This March, Traver Gallery is proud to welcome mixed-media sculptor, Todd Jannausch to the gallery. In his first solo exhibition at Traver Gallery, Jannausch, known for sculptures that transform everyday objects into poetic sculptures, creates an immersive domestic environment. The scene is comprised of altered ordinary objects; a table and chair penetrated by thousands of tiny holes, a mailbox bent over on itself, a hammock made entirely of improbably thin glass chains. Using gesture, repetition, and material fragility, Jannausch creates an environment that feels familiar yet parallel to our collective perception, offering a haunting look at how the items we encounter everyday carry meaning, and stories that are created and known uniquely by each of us.
Jannausch says of the work, “We can’t have the same experience as someone else…Our shared experience of objects brings this idea into three-dimensional space. We can walk around an object of familiarity and look at it from different angles. Observed, it may remain perfectly still, making us feel for a minute like time has stopped. At that moment, we can experience the life of that object. The story may come to us in many ways. We may experience it as an image or a movie or a scent we just noticed. With intention, we can experience it in our bodies. It may feel like heat or pressure, or joy. It may be a deep breath you didn’t take but was given to you. It may feel similar to the sensation as pain.”
Originally from Michigan, Todd Jannausch spent his early career as a ship fitter in the Navy and as a professional shipwright before transitioning to a career focused on art. Since that time, he has taught and worked at Pratt Fine Arts Center, The University of Puget Sound, Two Ravens Studio and Foundry, and Grand Image. In addition to teaching and fabrication, Jannausch co-founded Feast Arts Center in Tacoma, where he curated exhibitions and created community-driven arts events. He has received numerous awards and grants, including a 2015 Artist Trust Fellowship award. His work has been exhibited regionally at the Frye Art Museum and Bellevue Art Museum.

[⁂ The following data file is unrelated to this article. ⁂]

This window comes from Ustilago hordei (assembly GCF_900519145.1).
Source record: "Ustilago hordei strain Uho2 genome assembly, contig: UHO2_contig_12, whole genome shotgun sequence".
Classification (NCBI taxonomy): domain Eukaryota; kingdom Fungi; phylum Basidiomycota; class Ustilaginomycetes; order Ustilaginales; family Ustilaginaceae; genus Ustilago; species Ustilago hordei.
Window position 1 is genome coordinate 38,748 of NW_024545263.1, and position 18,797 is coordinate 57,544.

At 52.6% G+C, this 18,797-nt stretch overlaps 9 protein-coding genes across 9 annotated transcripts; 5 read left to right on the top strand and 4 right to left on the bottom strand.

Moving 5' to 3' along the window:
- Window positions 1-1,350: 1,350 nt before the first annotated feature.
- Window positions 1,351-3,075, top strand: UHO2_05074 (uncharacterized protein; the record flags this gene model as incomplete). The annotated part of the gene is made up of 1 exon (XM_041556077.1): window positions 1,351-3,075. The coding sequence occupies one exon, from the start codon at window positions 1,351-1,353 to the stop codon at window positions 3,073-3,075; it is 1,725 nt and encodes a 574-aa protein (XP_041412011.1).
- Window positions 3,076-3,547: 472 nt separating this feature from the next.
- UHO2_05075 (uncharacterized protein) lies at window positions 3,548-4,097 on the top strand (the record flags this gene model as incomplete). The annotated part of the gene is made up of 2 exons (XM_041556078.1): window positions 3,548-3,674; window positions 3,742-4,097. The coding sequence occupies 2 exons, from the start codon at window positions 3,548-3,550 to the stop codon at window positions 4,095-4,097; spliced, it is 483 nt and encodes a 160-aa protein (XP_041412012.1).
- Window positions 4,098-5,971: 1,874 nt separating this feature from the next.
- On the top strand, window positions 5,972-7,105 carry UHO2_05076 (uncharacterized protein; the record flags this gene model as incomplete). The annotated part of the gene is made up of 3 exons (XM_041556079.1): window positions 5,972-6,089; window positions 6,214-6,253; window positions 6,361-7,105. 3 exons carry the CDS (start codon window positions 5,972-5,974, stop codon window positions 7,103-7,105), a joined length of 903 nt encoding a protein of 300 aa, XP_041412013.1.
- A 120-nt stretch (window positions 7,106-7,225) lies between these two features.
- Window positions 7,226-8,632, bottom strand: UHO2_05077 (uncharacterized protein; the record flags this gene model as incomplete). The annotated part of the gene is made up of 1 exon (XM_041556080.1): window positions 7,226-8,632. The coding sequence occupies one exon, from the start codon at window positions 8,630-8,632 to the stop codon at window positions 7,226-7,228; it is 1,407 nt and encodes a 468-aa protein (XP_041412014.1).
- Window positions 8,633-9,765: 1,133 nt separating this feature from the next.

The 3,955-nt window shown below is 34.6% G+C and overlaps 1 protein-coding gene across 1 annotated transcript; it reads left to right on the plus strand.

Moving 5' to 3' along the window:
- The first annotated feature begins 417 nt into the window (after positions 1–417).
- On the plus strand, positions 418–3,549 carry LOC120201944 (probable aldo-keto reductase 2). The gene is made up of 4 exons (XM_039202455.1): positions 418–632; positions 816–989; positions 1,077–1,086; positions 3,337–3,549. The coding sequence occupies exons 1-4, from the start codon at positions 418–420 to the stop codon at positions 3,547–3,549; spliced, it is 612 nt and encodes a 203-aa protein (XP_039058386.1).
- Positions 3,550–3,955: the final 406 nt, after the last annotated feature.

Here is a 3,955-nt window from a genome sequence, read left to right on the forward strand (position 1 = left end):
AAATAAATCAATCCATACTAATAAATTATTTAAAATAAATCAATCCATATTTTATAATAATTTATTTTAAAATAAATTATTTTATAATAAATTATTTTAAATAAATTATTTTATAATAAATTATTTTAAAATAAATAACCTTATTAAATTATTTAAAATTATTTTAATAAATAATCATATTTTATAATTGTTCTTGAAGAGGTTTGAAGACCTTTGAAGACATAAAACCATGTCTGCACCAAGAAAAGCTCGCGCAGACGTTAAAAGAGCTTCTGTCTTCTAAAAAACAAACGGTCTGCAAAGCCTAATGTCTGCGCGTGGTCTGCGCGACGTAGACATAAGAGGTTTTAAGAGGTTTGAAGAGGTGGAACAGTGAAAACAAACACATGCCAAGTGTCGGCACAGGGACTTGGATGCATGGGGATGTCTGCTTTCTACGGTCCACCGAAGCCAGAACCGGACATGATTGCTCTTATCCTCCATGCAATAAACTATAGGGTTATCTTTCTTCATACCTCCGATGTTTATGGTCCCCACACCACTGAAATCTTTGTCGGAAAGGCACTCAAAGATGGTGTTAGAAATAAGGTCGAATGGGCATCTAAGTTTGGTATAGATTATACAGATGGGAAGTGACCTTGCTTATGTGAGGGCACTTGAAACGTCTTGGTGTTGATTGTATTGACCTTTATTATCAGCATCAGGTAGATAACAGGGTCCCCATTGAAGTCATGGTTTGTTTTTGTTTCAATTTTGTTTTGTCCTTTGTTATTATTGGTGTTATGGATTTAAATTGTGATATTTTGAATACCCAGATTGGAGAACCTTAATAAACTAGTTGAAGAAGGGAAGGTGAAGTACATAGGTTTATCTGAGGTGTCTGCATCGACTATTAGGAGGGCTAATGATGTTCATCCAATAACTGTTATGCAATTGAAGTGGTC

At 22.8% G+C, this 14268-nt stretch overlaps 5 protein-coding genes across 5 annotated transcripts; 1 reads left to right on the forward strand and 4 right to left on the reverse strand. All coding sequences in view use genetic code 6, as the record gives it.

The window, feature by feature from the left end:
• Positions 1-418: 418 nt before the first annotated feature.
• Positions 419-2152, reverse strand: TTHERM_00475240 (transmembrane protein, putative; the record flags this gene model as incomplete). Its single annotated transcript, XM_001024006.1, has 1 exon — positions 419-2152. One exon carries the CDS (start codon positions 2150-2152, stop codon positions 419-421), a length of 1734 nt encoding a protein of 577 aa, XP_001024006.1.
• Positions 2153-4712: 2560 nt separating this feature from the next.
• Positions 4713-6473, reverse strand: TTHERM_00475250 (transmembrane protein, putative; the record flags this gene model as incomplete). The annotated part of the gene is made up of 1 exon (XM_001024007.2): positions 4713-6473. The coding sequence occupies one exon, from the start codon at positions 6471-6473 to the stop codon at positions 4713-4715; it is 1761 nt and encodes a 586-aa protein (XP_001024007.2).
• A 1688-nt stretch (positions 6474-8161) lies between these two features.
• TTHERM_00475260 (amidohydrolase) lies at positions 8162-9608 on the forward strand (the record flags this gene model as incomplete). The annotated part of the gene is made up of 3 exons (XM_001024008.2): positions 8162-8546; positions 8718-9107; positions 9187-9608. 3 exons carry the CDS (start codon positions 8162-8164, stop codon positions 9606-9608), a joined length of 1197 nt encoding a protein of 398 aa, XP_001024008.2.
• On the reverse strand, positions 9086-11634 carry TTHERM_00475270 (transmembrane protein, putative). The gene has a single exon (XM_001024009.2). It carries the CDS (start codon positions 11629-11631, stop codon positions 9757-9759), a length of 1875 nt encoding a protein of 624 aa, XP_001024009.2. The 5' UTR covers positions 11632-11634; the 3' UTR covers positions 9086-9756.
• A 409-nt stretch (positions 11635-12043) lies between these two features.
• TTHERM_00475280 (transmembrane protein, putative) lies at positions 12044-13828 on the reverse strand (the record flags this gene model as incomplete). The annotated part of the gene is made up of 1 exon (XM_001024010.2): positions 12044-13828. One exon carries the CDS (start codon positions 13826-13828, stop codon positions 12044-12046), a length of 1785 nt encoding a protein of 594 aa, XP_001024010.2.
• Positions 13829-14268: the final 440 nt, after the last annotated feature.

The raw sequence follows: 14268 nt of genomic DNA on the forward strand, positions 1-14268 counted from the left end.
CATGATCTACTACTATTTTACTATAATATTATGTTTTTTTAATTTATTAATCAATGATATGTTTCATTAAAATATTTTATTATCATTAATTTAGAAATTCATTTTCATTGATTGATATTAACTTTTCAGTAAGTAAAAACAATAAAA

Todd Jannausch creates sculptures and installations in a variety of materials that include wood, steel, glass, bronze, and found objects. Employing the semblance of domestic objects as an entry point, his work uses gesture, repetition and material fragility to create environments that feel familiar and yet parallel to our collective perception. This creates a space to reflect upon time, perspective, and personal history.
Growing up in Michigan, Jannausch gained an affinity for the trades and for a midwestern work ethic—one he experienced at home. He left Michigan to join the Navy where he worked as a ship fitter. After finishing his tour of service he worked as an engineer in the merchant marines and studied traditional wood boat design and construction at the Northwest School of Wooden Boat Building in Port Townsend, WA. He spent a decade working as a shipwright, building and repairing traditional wooden boats throughout the Pacific Northwest.
After transitioning to a career in the arts he worked with several arts organizations including Pratt Fine Arts Center, The Art Department at The University of Puget Sound, and Two Ravens Studio and Art Foundry. As one of the co-founders of Feast Arts Center in Tacoma, WA, he curated gallery exhibitions and created community-driven art events. Currently, he works as an installation artist and sculptor at Grand Image in Seattle. In 2015 Jannausch was the recipient of an Artist Trust Fellowship. His work is included in several private and corporate collections including the Weyerhaeuser Art Collection and has been exhibited at The Frye Art Museum and Bellevue Art Museum.